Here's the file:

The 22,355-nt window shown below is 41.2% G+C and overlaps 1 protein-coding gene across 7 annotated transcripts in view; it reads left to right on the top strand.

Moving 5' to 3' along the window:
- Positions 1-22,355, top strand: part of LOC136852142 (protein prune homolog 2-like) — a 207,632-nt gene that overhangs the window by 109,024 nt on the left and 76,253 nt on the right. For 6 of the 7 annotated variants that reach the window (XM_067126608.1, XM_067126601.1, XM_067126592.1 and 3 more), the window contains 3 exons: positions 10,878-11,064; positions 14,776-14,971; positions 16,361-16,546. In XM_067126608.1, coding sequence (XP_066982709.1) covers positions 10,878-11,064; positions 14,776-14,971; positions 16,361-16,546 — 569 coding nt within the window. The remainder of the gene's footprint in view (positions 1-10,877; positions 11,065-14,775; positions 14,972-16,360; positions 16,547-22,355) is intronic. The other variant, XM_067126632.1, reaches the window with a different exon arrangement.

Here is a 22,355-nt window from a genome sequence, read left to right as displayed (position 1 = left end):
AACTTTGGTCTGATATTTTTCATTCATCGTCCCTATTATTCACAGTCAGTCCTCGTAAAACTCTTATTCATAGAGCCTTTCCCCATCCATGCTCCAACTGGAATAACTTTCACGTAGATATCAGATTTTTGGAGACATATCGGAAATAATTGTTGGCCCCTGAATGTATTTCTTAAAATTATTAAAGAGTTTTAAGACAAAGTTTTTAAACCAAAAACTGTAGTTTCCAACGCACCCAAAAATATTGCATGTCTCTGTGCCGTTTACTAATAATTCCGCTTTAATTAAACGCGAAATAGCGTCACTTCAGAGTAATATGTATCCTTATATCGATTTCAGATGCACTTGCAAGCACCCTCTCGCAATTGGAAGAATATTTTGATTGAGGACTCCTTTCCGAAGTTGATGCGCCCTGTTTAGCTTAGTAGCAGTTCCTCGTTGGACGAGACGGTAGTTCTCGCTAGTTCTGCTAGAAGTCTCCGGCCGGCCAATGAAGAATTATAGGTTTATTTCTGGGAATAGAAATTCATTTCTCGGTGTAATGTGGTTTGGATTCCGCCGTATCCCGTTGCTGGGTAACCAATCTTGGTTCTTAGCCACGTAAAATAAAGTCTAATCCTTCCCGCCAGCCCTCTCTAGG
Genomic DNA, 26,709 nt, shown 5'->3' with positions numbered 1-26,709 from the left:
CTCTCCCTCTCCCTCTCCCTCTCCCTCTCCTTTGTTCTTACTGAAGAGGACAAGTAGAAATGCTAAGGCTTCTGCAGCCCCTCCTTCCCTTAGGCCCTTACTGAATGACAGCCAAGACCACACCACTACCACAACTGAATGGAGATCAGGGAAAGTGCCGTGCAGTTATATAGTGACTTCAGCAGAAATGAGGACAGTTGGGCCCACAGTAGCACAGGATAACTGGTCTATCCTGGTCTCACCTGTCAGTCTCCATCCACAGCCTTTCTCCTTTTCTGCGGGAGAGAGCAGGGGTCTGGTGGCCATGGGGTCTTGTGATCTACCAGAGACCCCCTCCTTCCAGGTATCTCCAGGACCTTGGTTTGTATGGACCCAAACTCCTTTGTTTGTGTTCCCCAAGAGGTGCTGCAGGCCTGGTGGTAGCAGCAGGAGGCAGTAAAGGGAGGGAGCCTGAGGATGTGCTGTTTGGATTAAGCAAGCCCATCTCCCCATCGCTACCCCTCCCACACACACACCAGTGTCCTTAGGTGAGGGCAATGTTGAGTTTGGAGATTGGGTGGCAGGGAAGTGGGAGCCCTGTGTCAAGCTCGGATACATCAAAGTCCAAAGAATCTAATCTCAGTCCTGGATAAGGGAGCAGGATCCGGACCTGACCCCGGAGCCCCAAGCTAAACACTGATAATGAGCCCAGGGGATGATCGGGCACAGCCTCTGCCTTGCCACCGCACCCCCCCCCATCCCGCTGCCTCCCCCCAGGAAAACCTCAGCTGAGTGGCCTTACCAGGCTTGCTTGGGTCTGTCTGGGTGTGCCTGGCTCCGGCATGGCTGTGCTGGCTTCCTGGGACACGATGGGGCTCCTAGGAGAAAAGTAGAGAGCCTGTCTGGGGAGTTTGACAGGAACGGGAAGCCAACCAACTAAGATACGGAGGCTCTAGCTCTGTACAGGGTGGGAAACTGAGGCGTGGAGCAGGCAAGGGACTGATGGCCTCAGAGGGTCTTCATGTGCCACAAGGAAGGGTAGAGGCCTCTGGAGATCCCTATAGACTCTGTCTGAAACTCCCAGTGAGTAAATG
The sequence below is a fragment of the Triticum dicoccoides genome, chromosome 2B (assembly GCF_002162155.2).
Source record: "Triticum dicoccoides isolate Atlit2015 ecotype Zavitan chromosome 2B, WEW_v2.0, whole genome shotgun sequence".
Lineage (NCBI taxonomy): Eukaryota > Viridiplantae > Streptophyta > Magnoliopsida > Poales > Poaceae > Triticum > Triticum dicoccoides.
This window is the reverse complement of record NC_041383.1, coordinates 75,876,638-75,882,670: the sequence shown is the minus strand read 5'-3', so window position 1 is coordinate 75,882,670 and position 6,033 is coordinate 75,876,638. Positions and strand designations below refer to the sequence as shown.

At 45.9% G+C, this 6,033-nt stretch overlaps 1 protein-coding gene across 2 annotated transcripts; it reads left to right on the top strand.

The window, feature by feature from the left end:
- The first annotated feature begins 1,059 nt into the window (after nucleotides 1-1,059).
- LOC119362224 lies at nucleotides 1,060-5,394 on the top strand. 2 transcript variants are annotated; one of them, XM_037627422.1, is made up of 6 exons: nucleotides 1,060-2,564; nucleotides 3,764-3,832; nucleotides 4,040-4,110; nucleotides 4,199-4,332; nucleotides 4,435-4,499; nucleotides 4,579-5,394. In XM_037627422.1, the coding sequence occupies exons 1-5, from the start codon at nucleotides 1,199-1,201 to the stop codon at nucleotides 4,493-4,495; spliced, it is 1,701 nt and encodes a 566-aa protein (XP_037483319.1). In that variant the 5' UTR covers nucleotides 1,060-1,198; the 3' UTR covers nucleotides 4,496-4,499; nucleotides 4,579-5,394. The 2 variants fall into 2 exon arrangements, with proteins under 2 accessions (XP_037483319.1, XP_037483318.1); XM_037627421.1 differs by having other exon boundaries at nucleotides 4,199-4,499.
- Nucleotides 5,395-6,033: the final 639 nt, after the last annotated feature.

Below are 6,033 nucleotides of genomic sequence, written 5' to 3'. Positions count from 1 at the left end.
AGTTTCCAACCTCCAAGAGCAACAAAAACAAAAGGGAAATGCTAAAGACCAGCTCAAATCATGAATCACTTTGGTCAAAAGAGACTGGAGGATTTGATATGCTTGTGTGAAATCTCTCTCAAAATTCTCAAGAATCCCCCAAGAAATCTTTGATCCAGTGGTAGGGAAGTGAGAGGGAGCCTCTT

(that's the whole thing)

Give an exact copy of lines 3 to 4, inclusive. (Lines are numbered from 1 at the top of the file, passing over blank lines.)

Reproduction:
- Positions 1-22,355, top strand: part of LOC136852142 (protein prune homolog 2-like) — a 207,632-nt gene that overhangs the window by 109,024 nt on the left and 76,253 nt on the right. For 6 of the 7 annotated variants that reach the window (XM_067126608.1, XM_067126601.1, XM_067126592.1 and 3 more), the window contains 3 exons: positions 10,878-11,064; positions 14,776-14,971; positions 16,361-16,546. In XM_067126608.1, coding sequence (XP_066982709.1) covers positions 10,878-11,064; positions 14,776-14,971; positions 16,361-16,546 — 569 coding nt within the window. The remainder of the gene's footprint in view (positions 1-10,877; positions 11,065-14,775; positions 14,972-16,360; positions 16,547-22,355) is intronic. The other variant, XM_067126632.1, reaches the window with a different exon arrangement.

Here is a 22,355-nt window from a genome sequence, read left to right as displayed (position 1 = left end):